Gunpowder was first invented in China. It is told that Taoist monks accidently made gunpowder by applying heat to sulfur and calcium acetate while they were trying to find a substance that would give people eternal life. Therefore, it is ironical that this substance has become one of the cruelest genocidal weapons in the history of mankind.
There is another irony to gunpowder. After discovering how to make gunpowder by accident, Chinese overlooked its military value and used it as firecrackers instead. Europeans later learned how to make gunpowder from Chinese and used it as a weapon.
Some Chinese argue that the story is evidence of Chinese people’s peaceful disposition. But Chinese were also interested in the military value of gunpowder. The gunpowder was the only weapon that brought victory to the Ming army when they were fighting against their greatest enemies such as Mongol and Manchu people. The Ming army won the fight when gunpowder was appropriately used and sustained a crushing defeat when it was not.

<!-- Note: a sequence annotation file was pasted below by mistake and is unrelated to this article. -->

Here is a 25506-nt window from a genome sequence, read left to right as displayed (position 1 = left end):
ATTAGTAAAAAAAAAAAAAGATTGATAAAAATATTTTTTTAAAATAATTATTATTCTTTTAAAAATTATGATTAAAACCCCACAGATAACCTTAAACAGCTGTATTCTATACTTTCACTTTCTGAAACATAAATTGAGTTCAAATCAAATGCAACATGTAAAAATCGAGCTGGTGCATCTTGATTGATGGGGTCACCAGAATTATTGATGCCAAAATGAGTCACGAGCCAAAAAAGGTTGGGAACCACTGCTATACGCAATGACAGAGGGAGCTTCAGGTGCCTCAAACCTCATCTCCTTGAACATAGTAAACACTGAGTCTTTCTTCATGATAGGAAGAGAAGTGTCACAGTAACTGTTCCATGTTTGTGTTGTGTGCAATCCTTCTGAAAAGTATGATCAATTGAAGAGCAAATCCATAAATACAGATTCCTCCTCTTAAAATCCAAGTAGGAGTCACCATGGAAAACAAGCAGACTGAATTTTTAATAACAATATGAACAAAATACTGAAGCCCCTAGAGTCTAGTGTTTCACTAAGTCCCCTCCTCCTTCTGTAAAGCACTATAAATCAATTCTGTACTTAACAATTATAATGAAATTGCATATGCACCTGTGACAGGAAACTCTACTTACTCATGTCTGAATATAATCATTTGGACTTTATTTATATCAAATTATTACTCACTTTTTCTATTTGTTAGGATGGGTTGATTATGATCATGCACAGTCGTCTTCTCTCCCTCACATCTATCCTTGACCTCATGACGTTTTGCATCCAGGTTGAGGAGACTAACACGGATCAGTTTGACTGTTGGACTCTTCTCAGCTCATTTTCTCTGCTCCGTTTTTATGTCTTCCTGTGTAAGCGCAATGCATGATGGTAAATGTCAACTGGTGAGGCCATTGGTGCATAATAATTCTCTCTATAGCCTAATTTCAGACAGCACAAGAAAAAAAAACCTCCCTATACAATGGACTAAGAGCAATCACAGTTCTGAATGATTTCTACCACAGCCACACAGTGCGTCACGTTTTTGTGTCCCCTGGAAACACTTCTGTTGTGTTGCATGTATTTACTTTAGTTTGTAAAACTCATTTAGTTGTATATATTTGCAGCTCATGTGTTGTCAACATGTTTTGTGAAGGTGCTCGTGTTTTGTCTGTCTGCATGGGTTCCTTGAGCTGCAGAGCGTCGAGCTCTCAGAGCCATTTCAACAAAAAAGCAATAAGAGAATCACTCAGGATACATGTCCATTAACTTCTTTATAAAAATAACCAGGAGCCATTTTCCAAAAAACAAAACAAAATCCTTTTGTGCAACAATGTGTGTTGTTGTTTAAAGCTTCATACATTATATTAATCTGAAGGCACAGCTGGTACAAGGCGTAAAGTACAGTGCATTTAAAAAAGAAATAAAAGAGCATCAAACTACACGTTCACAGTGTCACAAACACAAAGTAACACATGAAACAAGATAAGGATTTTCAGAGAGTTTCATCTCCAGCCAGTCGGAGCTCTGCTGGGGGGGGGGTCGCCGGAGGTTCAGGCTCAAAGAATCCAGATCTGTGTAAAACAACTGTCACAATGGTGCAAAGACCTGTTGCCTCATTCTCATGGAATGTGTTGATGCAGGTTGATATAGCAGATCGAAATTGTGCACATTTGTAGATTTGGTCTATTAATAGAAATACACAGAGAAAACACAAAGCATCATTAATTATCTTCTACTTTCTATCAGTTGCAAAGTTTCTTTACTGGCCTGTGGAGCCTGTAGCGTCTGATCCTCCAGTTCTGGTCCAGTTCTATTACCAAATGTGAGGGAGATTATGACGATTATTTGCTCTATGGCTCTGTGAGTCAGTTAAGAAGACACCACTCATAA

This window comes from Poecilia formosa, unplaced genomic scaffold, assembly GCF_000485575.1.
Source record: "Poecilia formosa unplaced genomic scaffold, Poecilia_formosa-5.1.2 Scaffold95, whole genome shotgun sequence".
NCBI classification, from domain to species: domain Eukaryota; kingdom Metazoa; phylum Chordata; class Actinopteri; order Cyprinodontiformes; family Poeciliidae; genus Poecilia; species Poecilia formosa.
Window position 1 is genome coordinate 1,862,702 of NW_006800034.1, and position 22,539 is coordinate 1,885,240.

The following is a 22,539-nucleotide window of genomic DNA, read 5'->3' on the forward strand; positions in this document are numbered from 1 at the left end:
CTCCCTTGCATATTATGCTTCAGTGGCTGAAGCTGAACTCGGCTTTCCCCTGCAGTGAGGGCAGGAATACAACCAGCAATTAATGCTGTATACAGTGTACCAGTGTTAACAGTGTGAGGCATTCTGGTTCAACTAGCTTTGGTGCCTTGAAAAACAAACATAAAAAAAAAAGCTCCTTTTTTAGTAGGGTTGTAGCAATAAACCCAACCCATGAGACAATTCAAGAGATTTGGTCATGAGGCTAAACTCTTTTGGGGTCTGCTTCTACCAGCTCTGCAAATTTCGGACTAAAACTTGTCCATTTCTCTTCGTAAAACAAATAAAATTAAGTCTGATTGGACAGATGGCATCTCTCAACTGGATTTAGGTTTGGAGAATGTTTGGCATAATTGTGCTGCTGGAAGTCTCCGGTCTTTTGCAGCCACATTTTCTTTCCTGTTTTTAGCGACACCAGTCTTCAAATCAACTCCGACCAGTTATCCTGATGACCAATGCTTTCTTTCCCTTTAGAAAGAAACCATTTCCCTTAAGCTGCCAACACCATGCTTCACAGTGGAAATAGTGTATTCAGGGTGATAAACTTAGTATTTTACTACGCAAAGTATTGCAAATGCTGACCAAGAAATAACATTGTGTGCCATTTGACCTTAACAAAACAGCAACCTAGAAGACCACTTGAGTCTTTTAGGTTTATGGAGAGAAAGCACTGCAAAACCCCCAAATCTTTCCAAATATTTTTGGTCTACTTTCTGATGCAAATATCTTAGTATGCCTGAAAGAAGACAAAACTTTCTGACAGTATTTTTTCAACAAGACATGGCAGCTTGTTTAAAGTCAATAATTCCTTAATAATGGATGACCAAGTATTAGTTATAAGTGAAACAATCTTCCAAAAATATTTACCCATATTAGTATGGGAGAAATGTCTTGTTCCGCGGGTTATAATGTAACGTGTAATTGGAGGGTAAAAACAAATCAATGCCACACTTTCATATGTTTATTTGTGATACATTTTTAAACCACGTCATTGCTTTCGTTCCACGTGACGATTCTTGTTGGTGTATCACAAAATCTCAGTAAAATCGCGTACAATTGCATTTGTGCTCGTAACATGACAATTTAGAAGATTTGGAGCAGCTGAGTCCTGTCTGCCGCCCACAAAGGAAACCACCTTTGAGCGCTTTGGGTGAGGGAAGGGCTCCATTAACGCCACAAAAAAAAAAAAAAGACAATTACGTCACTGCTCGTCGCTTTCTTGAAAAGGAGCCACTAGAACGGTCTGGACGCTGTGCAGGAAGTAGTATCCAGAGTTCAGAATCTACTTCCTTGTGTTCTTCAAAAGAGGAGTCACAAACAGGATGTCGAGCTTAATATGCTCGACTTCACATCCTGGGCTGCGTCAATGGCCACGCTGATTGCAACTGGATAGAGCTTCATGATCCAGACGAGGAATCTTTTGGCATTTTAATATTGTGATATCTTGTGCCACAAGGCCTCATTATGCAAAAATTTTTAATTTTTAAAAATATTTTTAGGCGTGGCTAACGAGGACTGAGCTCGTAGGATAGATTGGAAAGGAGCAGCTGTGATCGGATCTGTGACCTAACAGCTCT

Although China also developed artilleries, Europe was already much ahead of China when it came to artillery technology during the Ming Dynasty. China fell far behind European countries in developing tactics using artilleries, not to mention firearms.
That was because China did not have the proper techniques required to build weapons, such as refining of metals. More fundamentally, China was behind the West in its national system or social dynamism that encouraged the development of technology. The country controlled investment, competition, and the market and used study, ideology, and art to unproportionately value dignity and morality over practicality.
In fact, we are not in a position to devalue China since we were the same in the 1960s and 1970s. Have we changed a lot in a successfully industrialized country? It seems we have changed on the outside but not to the root. Our society has become more ideological, value-oriented, and controversial. It is sad to watch this side of our society as it remarkably resembles the late Joseon period.